Payment Arrangements Incentivizing Better Health Outcomes

Setting an appropriate payment amount is one of the most fundamental aspects of designing a well-functioning ACO. And these decisions have important implications for consumers, as payment arrangements are an important lever for encouraging providers to focus on particular aspects of care improvement and efficiency. It’s important for states to design payment arrangements so that they drive providers to address services that are important for patient outcomes, without incentivizing providers to reduce necessary services. For this reason, it is important that payment arrangements are considered in conjunction with strong, consumer-oriented quality measures, which are detailed in the previous section.

In addition to engaging in conversations around the overall payment models and amounts, consumer advocates should ensure their state Medicaid ACO program does the following:

  • Use community input to help develop payment models.

  • Reinvest savings into areas previously identified by the community. These could include health literacy, preventative services, community-based services, workforce enhancements or infrastructure.

    • The Trenton Health Team in New Jersey used quantitative data and community forums during their last community health needs assessment, to find out what health issues were most important to their community. Their Community Advisory Board (CAB), whose members include 50 community-based organizations, oversees each CHNA process. The CAB also directs grants to improve the community’s health, based on the needs identified in the CHNA.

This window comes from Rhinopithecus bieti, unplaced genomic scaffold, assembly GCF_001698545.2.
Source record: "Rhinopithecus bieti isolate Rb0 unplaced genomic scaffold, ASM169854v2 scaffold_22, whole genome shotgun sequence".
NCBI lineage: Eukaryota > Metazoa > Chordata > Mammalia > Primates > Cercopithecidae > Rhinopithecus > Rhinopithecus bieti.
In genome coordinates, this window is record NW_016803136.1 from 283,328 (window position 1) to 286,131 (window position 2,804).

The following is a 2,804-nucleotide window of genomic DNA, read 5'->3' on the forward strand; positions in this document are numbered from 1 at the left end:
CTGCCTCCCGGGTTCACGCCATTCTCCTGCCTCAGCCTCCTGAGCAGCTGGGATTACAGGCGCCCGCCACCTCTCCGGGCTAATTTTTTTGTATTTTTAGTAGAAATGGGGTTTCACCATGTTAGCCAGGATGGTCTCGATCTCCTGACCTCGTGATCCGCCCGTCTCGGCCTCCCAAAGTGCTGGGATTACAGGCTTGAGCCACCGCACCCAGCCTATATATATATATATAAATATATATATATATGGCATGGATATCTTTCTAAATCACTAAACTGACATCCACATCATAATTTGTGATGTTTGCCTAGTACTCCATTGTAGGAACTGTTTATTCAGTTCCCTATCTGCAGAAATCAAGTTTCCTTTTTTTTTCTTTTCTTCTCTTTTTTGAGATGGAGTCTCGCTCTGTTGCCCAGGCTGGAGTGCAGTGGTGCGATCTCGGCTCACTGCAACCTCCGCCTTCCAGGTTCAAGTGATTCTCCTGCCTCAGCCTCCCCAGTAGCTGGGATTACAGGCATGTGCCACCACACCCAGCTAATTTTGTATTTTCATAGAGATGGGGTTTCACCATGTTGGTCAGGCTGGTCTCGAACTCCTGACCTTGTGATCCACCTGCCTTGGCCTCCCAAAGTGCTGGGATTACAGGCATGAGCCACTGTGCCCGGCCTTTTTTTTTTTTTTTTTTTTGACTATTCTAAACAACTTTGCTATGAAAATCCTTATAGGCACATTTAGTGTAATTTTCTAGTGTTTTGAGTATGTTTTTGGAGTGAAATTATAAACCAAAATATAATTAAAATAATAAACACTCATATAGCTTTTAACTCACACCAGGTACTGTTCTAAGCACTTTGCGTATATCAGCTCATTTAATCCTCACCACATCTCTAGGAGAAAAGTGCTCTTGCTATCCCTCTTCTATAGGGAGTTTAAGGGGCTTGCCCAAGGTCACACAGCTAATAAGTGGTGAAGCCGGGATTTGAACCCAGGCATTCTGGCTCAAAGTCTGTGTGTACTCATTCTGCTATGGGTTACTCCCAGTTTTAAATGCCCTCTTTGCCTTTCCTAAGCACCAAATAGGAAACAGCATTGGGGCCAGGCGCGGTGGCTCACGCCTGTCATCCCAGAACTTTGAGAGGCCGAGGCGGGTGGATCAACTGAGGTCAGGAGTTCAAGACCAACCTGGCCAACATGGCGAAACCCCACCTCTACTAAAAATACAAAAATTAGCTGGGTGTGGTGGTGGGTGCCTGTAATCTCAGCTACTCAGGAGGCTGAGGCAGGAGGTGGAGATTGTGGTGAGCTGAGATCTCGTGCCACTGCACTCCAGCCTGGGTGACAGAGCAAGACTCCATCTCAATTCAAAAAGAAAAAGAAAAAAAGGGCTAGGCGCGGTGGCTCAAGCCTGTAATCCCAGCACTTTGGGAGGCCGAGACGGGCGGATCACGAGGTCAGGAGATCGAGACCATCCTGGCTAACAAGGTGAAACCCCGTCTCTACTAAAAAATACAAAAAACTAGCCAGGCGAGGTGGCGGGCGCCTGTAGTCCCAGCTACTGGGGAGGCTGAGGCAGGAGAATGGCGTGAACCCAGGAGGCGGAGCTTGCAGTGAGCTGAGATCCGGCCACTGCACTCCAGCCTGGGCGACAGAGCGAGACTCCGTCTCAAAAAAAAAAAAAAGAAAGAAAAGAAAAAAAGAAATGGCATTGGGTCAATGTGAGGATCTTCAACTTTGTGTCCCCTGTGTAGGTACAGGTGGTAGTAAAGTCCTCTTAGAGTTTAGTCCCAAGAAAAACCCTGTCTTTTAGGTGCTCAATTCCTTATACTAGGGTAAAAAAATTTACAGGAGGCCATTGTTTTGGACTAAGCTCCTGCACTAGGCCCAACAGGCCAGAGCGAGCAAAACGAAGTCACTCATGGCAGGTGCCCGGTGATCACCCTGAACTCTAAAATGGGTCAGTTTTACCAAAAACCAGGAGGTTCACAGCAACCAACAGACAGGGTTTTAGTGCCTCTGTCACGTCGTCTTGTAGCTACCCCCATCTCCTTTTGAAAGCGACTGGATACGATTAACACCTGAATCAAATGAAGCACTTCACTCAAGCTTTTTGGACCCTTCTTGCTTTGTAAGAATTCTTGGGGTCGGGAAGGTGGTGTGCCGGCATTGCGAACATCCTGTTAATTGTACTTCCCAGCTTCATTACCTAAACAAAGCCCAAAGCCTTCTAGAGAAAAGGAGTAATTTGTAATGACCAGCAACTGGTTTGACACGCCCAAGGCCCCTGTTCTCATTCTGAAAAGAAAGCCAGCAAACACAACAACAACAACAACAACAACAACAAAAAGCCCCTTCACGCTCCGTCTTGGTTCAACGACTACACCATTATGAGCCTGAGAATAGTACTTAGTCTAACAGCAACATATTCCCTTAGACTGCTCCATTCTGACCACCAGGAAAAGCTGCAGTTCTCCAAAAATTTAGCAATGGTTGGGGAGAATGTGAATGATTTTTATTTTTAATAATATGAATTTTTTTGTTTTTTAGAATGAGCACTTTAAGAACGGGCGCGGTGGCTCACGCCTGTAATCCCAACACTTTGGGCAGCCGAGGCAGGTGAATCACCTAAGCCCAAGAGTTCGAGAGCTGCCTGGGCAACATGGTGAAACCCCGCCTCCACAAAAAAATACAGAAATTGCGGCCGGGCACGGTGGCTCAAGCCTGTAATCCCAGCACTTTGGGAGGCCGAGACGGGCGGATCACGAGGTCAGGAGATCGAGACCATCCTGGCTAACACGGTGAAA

• Hennepin Health uses its savings  to hire community health workers and deploy community paramedics in homeless shelters, among other programs.

    • States could consider pooling savings as a way to finance a prevention fund to increase access to preventative health services, promote healthy behaviors, and address health disparities. Although not funded through shared savings arrangement, Massachusetts’s Prevention and Wellness Trust Fund provides a good model of what a fund like this might look like.
  • Use risk adjustment strategies to ensure that complex patients’ needs are met. Account for factors that affect health outcomes, such as socioeconomic status or functional status. Payment to providers should be based on the characteristics of the community they serve.

    • Minnesota and Massachusetts have implemented risk-adjustment strategies that encourage ACOs to better address the SDOH. Both models show promise.

  • Use a value-based payment model to incentive ACOs to offer substance use disorders and mental illness services and improve the quality of those services.

    • Maine includes spending on substance use disorders and mental illness services in its total cost of care benchmark. This incentivizes the ACO to provide these services and to coordinate them with physical health services.


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